While the debate over the prospect of ROTC returning to campus continues in print, the majority of the Stanford student body has yet to take ownership of this issue. But with the ad hoc Faculty Senate committee having already set a deadline for community submissions (Nov.
22), now is the time for all students to get informed and make their views heard.
One impediment to student involvement in the debate thus far has been the framing of arguments in terms of Stanford having an “obligation” to permit ROTC to return (Kyle O’Malley and Evan Storms writing in the Stanford Review on Nov. 7) or what Stanford “owes” students enrolled in ROTC (the Stanford Daily editorial board on Sept. 29). To be absolutely clear: Stanford is a private institution and has absolutely no obligation, legal or otherwise, to either permit or prohibit ROTC’s presence on campus.
This is an important and exciting fact. It means that we, as students, have complete freedom to decide whether or not we want to permit the military of this country to have an ROTC presence on our campus. Obviously there’s no guarantee that the University’s final decision will reflect student opinion, but we can surely be confident that our views, if expressed openly and articulately, will play a significant role in the administration’s decision-making process.
So the question we must all consider is clear: should we permit the military to have an ROTC presence on campus? The answer will logically depend on what the effects of on-campus ROTC would be and, if the effects of on-campus ROTC would be positive overall, whether Stanford’s resources could instead be allocated in ways that would have greater positive overall effects.
Of course, if the effects of on-campus ROTC would be negative overall, as my research has led me to suspect, there is no need to consider the opportunity cost of allocating Stanford’s resources to this cause. However, if your own research leads to a different conclusion with respect to the effects of on-campus ROTC, don’t forget to also consider the fact that, by allocating resources to ROTC, Stanford would not be in a position to allocate resources to some other, potentially more beneficial, project.
As for the probable effects of on-campus ROTC, one way to approach the issue is to ask why the military would ostensibly jump at the chance to establish an ROTC training center on our campus. Would this enable them to significantly increase the number of scholarships they grant? Probably not. The number of scholarships is largely determined by the military’s need for officers (which, incidentally, is currently quite low in all branches other than the army). And even if it would increase the number of scholarships or cause more students to join, I’m not sure that convenience should be the dispositive factor in students’ decisions to dedicate nine to 12 years of their lives to the military.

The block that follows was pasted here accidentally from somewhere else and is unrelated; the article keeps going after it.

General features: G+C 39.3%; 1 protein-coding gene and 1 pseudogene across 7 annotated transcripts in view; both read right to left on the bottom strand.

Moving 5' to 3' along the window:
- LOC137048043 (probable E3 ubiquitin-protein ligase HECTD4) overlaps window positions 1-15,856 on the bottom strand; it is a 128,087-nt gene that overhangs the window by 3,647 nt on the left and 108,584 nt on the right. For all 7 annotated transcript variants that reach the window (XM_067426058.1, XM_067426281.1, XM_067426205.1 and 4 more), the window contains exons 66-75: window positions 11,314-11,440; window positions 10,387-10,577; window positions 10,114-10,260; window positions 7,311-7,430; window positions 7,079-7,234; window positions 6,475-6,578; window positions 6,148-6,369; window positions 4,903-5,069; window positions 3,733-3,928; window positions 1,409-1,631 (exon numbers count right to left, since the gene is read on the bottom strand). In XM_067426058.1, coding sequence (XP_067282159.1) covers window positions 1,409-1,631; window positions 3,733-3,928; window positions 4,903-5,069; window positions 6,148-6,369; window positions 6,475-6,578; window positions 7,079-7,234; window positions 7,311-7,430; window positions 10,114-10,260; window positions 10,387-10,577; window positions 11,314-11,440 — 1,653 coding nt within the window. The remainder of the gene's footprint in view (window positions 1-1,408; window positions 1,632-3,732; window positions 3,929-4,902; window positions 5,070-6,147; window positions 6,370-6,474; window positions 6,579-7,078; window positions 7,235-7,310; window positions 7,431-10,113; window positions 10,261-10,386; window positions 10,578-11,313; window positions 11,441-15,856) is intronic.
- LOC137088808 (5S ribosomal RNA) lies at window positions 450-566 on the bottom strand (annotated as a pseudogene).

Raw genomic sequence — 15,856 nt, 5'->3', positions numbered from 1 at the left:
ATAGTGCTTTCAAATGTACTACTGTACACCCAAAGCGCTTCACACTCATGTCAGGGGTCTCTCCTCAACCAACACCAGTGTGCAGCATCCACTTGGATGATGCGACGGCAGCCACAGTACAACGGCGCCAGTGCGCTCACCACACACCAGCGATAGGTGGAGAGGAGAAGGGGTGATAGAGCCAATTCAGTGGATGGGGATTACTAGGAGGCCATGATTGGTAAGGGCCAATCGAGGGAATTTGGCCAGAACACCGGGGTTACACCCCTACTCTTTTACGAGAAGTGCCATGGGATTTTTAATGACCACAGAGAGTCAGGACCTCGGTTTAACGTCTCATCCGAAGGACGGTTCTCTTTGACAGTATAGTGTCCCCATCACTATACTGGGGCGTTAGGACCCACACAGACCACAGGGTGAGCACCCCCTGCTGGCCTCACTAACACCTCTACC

Would it enable the military to train ROTC candidates more efficiently? Again, probably not. While it may be less convenient for the students being trained, it is surely more efficient for large numbers of students to be trained in a single location than in multiple smaller training centers. (One exception might be if Stanford was to bear a significant portion of the cost of establishing the on-campus center, which would, in my view, be a highly questionable use of University resources.) So what would be the military’s motivation for coming here?
Michael Schwartz, professor of sociology at S.U.N.Y. Stony Brook, offered the following explanation last year: The military hopes a “highly visible presence on (especially a high prestige) campus…will provide the opportunity for the military to integrate itself into campus life.” He continues: “ROTC programs on…campus allow the military to burnish its image while presenting its distinct point of view about national and global issues to the campus.”
Observations such as these leave me seriously doubting the positive effects of on-campus ROTC. But whatever your conclusions, I urge you to take ownership of this issue. Do your own research, talk to other students and make your voice heard, while also remaining open to changing your opinion if presented with new information. The future character of our campus depends on it.
Sam Windley LL.M. ’11